Carré Lorca / Vieux Nice

I’m sitting next to a black and white photograph of Alain Llorca, his white chef’s tunic stretched tight over his pot belly. He’s got a smile on his face (or is he laughing?) and he’s looking straight into the restaurant. He’s unmistakably confident – or certainly confident enough to assume you know who he is.  His photo is hung on a bare 16C limestone wall, over a stripped wooden floor, next to a transparent glass wine ‘cellar’ into which curious diners regularly disappear with the mâitre d’. Designed by architect Paul Valet, the restaurant is open, pared-down and breezy: from where I’m sitting on the upper floor, I can see everyone else in the restaurant – the balustrades are made of glass and there are no dividing walls – and straight into the kitchen, where Spanish chef Gabriella Stockler Martinez, who spent two years training under Llorca at his three-star restaurant in La Colle sur Loup, is overseeing my fresh ravioli in a warm courgette soup with crunchy courgettes and feisty local olives, followed by a delicately poached turbot,  seasoned to perfection, with charcoal grilled asparagus and chorizo. My dessert, a gooseberry flan, like everything on the dessert tray, was made by patissier Jean-Michel Llorca, brother of Alain Llorca. We chose a “slow fuse” white Provençal selected by Llorca himself: slightly sour and water-light before we started the meal, its sharpness mellowed into fruity, chalky tones with a mineral aftertaste as the meal went on. At 7 to 9 euros for a starter, 12 to 16 euros for a main, and dessert at a staggering €5.50, it’s the same price as a tourist trap on the Cours Saleya.  And the locals know it, so book if you can.

Liked: friendly, highly-professional and knowledgeable staff

Didn’t like: noisy when full

3 rue de la Préfecture, 06300, Nice

Tel. 04 93 92 95 86

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Ecole de Nice / Vieux Nice

One of a couple of bistro-style restaurants recently opened by Michelin-starred chefs in Nice, Ecole de Nice serves quality Niçois food – farcis, grilled fish, baked southern vegetables and lashings of olive oil – for people without a yacht-sized budget. The fact that it was opened by one-star Japanese chef Keisuke Matsushima (owner of Saison and the eponymous Keisuke Matsushima) only adds to the intrigue.  I chose farcis – southern vegetables stuffed with veal and pork mixed with breadcrumbs – which came in a Miso-like cloud of vegetable stock, followed by roast duck with a balsamic cherry sauce, with all the punch and texture of traditional Chinese hoisin sauce, without the heavy starchiness. Paired with feathery tempura-style courgette flower beignets and finished with a torte de blette, a traditional sweet Swiss chard tart, which was surprisingly light and crumbly, this is fusion food with a reserved and respectful edge.  The only thing I don’t like is the art gallery lighting, although in the restaurant’s defence, it is co-owned by an art collector who has generously displayed some of his collection – all by members of the Ecole de Nice art movement (Ben, Arman, etc.) – around the room. Located in the residential Musiciens neighbourhood, it has struggled to attract custom and dropped its prices to €18 for two courses and €25 for three. A bargain. However, recent coverage in the Wall Street Journal and local word of mouth has made it tough to get a table, so it’s advisable to book.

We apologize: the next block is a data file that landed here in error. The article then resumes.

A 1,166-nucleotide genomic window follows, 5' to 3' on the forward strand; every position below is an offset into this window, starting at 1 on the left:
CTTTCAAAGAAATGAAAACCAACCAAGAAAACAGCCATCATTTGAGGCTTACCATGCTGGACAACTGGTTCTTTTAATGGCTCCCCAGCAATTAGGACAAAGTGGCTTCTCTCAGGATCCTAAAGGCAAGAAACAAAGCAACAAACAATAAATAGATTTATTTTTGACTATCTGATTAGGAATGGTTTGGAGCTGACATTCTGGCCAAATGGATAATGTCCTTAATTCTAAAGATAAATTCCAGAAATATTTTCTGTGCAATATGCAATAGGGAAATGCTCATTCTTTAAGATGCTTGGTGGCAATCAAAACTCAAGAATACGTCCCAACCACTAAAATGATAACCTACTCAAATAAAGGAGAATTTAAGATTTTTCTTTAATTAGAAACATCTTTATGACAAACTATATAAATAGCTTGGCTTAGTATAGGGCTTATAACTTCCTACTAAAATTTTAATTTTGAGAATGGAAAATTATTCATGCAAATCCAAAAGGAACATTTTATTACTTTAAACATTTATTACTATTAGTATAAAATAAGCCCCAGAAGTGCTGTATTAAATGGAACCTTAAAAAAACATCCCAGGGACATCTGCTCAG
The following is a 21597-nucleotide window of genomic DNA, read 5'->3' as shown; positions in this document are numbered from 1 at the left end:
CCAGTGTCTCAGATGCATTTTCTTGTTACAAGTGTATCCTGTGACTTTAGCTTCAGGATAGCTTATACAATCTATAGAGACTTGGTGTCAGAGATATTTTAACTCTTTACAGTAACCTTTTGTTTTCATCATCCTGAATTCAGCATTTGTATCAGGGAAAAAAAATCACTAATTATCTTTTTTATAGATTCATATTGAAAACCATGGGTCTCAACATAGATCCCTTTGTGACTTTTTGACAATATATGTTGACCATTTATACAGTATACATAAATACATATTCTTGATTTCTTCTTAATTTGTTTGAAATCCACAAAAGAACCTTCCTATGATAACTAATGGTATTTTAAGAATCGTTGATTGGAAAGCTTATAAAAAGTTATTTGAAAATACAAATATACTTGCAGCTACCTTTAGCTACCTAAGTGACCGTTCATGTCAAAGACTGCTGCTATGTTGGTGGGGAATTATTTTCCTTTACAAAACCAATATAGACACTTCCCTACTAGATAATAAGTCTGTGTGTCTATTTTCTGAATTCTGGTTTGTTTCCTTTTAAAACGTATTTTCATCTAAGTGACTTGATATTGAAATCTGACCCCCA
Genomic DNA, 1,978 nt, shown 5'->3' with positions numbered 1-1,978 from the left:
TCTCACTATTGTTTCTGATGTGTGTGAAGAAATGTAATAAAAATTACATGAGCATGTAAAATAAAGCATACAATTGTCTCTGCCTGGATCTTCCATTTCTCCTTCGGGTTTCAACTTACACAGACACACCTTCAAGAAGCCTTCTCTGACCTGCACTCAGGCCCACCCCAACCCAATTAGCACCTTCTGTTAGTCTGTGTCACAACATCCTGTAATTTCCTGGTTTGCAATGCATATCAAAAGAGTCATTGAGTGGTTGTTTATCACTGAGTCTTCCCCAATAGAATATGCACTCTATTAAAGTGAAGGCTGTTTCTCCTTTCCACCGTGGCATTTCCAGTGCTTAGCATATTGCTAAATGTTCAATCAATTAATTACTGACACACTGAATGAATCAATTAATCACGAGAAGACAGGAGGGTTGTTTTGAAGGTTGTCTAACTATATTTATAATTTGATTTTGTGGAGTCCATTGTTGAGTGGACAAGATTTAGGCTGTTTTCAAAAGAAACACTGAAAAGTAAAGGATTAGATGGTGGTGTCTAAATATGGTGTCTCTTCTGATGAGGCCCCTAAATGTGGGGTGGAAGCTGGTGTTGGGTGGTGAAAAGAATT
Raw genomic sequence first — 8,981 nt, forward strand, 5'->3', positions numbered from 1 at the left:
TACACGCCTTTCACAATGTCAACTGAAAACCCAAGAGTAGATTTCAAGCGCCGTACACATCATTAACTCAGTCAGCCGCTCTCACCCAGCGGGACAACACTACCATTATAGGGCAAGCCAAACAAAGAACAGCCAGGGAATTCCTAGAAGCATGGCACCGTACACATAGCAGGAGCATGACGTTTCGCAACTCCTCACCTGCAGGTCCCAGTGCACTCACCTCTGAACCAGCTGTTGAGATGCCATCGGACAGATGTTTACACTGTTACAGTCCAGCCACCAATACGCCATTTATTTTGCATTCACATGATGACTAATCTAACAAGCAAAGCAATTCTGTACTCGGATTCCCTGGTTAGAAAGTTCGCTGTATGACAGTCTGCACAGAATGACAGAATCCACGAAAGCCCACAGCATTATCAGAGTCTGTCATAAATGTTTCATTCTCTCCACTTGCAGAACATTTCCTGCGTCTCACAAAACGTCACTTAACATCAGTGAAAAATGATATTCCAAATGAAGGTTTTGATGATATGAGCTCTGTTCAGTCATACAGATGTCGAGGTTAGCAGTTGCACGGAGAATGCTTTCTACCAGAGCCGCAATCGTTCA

Upside: Matsushima often waits the tables on busy nights. A rare opportunity to meet the man himself before he climbs too far up the ladder.

Downside: Tripadvisor gives a thumbs down to the regular Savoie-born waiter, but this isn’t the States. He knows his stockfish from his socca. And if you’re visiting from Tokyo, he speaks Japanese.

16, rue de la Buffa, Nice
Tel. 04 93 81 39 30

The man who got into a clay fight with Picasso: part II

Picasso moved to Cannes with his new partner, Jacqueline, in 1955. After six happy years, he suddenly left the city in 1961. In this second instalment of my interview with Frédéric Ballester, the director of the Malmaison art centre in Cannes, who met the artist as a child, I explore Picasso’s sudden decision to abandon the city and why Jacqueline decided to return after his death.